It doesn’t lessen her story. She is amazing and has done more for women’s athletics than any other single personality in the woke era of allowing men to masquerade as women in sports.

    In a complex dichotomy to the men’s game, Clark is earning more now as an “amateur” at the University of Iowa than entire WNBA rosters. When she does go professional in a year, she’ll take a major pay cut without the auspices of the NIL to generate income for her.

    Sure, she’ll still get shoe contracts, media endorsements, and speaking engagements in six figures, but it won’t pay out like her days in Iowa.

    Should it? Should any of these college kids make money on this scale?

    Should they make money at all while playing? Wasn’t the original intent to get an education, graduate, and become a productive member of society?

    We forgot that part.

    Amid all the dollars rolling in and all the players rolling out each year, college athletic departments are swirling around trying to find new, consistent revenue streams.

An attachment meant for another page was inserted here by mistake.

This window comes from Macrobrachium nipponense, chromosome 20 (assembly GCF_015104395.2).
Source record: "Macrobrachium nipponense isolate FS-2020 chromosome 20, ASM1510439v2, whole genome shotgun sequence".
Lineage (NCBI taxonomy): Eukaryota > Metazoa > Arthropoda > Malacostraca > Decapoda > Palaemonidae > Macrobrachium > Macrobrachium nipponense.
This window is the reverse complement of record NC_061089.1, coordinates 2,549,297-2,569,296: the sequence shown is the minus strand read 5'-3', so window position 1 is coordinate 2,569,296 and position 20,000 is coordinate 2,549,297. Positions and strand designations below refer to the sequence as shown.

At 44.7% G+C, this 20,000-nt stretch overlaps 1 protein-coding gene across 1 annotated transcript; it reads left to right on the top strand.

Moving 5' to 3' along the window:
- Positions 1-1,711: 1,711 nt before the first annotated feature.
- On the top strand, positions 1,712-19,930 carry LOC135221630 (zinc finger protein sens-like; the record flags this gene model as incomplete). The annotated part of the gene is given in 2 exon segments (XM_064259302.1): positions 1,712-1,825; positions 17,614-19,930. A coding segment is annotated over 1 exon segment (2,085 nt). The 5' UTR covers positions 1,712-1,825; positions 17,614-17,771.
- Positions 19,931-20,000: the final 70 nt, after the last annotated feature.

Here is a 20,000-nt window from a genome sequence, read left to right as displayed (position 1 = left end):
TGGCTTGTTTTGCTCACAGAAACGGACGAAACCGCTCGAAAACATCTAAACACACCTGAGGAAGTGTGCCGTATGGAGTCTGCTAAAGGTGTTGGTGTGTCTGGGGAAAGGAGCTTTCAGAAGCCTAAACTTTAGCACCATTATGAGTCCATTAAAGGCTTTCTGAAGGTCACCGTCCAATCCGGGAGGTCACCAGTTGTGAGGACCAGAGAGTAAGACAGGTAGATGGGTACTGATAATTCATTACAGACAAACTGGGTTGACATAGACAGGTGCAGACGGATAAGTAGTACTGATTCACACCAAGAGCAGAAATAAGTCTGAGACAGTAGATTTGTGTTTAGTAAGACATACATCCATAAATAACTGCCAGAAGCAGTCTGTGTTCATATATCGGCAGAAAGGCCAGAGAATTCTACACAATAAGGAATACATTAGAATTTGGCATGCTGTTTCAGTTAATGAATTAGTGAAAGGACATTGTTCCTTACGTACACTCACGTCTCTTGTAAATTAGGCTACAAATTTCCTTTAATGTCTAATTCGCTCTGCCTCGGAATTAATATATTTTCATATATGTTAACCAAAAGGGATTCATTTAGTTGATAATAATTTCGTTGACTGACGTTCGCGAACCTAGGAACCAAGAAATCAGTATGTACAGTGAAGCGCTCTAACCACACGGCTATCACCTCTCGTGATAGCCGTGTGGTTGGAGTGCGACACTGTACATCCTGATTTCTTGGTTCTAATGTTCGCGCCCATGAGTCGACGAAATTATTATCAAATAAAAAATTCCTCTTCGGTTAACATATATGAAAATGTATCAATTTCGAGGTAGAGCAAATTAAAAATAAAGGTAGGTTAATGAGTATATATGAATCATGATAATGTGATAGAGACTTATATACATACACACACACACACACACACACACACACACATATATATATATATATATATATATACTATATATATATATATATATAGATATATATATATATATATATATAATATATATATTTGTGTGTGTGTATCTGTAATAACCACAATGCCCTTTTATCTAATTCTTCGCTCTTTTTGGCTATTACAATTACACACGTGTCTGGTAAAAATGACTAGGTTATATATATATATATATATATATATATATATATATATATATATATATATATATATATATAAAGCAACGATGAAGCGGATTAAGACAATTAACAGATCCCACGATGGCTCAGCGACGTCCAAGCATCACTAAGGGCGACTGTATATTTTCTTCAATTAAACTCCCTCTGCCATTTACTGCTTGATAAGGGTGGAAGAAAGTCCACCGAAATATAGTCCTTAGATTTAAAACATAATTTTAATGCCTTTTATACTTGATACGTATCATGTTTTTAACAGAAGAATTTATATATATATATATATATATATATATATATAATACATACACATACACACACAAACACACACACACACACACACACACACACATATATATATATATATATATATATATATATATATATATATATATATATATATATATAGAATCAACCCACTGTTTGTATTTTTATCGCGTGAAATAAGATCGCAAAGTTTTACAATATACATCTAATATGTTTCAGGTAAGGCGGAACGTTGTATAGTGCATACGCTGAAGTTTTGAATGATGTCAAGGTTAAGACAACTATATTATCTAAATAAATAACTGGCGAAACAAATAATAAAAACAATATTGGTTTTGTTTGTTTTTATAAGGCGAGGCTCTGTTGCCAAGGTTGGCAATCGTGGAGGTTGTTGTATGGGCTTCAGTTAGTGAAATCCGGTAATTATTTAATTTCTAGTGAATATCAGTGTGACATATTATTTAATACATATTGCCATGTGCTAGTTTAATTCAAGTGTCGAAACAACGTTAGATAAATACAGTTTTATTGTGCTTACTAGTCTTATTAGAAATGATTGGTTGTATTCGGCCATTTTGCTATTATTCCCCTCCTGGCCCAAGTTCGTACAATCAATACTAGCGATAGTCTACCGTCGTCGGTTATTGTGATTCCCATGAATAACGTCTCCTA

Aside from a handful of schools where wrestling foots the bill, in every other university the football and men’s basketball revenue funds all the other sports.

    Without those super conferences, the elimination of competition from smaller, mid-major programs in basketball, and lucrative television and advertising they couldn’t create the expensive product that collegiate athletics have become.

    One year as I was interviewing the losing coach after the championship game of the Fremont County Shootout he gave me this amazing quote. “We won’t be back next year this tournament isn’t competitive enough for us.”

    My son was listening to the interview, and in that unrestrained intellect that 10-year-olds can possess, he said, “Not competitive enough, you just got beat.”